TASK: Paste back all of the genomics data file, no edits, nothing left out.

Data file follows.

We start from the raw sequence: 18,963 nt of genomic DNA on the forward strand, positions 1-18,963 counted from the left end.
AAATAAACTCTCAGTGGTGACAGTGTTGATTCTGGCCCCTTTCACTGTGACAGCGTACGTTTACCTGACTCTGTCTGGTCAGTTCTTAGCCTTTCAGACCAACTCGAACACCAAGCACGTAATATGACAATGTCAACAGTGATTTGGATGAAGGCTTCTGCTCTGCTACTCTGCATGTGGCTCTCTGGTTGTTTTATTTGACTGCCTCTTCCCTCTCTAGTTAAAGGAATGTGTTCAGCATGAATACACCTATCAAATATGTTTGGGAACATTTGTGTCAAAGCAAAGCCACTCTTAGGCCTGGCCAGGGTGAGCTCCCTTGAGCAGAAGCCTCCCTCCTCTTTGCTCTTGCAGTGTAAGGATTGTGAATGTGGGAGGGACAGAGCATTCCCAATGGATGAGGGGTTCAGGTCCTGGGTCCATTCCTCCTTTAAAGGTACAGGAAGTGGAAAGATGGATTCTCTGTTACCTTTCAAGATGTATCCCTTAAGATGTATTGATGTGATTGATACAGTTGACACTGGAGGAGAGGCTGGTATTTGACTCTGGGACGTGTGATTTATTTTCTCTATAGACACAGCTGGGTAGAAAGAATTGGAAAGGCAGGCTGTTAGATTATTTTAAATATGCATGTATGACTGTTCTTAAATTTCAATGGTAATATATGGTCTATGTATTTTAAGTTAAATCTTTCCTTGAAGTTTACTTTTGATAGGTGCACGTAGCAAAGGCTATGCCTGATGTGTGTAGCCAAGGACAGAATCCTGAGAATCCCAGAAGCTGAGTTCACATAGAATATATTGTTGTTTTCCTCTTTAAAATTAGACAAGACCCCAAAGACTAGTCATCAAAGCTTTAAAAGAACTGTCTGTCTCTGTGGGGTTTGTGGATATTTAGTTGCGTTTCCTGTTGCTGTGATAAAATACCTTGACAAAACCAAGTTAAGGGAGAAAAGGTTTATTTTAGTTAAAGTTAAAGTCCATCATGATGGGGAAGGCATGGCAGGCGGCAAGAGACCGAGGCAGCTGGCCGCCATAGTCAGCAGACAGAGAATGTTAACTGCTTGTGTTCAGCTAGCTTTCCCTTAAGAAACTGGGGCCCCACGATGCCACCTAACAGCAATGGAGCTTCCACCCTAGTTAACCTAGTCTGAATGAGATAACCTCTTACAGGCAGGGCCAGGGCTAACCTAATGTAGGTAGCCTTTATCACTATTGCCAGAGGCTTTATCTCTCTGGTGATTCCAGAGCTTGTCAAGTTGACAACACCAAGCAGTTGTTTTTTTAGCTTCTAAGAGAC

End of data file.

We start from the raw sequence: 18,963 nt of genomic DNA on the forward strand, positions 1-18,963 counted from the left end.
AAATAAACTCTCAGTGGTGACAGTGTTGATTCTGGCCCCTTTCACTGTGACAGCGTACGTTTACCTGACTCTGTCTGGTCAGTTCTTAGCCTTTCAGACCAACTCGAACACCAAGCACGTAATATGACAATGTCAACAGTGATTTGGATGAAGGCTTCTGCTCTGCTACTCTGCATGTGGCTCTCTGGTTGTTTTATTTGACTGCCTCTTCCCTCTCTAGTTAAAGGAATGTGTTCAGCATGAATACACCTATCAAATATGTTTGGGAACATTTGTGTCAAAGCAAAGCCACTCTTAGGCCTGGCCAGGGTGAGCTCCCTTGAGCAGAAGCCTCCCTCCTCTTTGCTCTTGCAGTGTAAGGATTGTGAATGTGGGAGGGACAGAGCATTCCCAATGGATGAGGGGTTCAGGTCCTGGGTCCATTCCTCCTTTAAAGGTACAGGAAGTGGAAAGATGGATTCTCTGTTACCTTTCAAGATGTATCCCTTAAGATGTATTGATGTGATTGATACAGTTGACACTGGAGGAGAGGCTGGTATTTGACTCTGGGACGTGTGATTTATTTTCTCTATAGACACAGCTGGGTAGAAAGAATTGGAAAGGCAGGCTGTTAGATTATTTTAAATATGCATGTATGACTGTTCTTAAATTTCAATGGTAATATATGGTCTATGTATTTTAAGTTAAATCTTTCCTTGAAGTTTACTTTTGATAGGTGCACGTAGCAAAGGCTATGCCTGATGTGTGTAGCCAAGGACAGAATCCTGAGAATCCCAGAAGCTGAGTTCACATAGAATATATTGTTGTTTTCCTCTTTAAAATTAGACAAGACCCCAAAGACTAGTCATCAAAGCTTTAAAAGAACTGTCTGTCTCTGTGGGGTTTGTGGATATTTAGTTGCGTTTCCTGTTGCTGTGATAAAATACCTTGACAAAACCAAGTTAAGGGAGAAAAGGTTTATTTTAGTTAAAGTTAAAGTCCATCATGATGGGGAAGGCATGGCAGGCGGCAAGAGACCGAGGCAGCTGGCCGCCATAGTCAGCAGACAGAGAATGTTAACTGCTTGTGTTCAGCTAGCTTTCCCTTAAGAAACTGGGGCCCCACGATGCCACCTAACAGCAATGGAGCTTCCACCCTAGTTAACCTAGTCTGAATGAGATAACCTCTTACAGGCAGGGCCAGGGCTAACCTAATGTAGGTAGCCTTTATCACTATTGCCAGAGGCTTTATCTCTCTGGTGATTCCAGAGCTTGTCAAGTTGACAACACCAAGCAGTTGTTTTTTTAGCTTCTAAGAGAC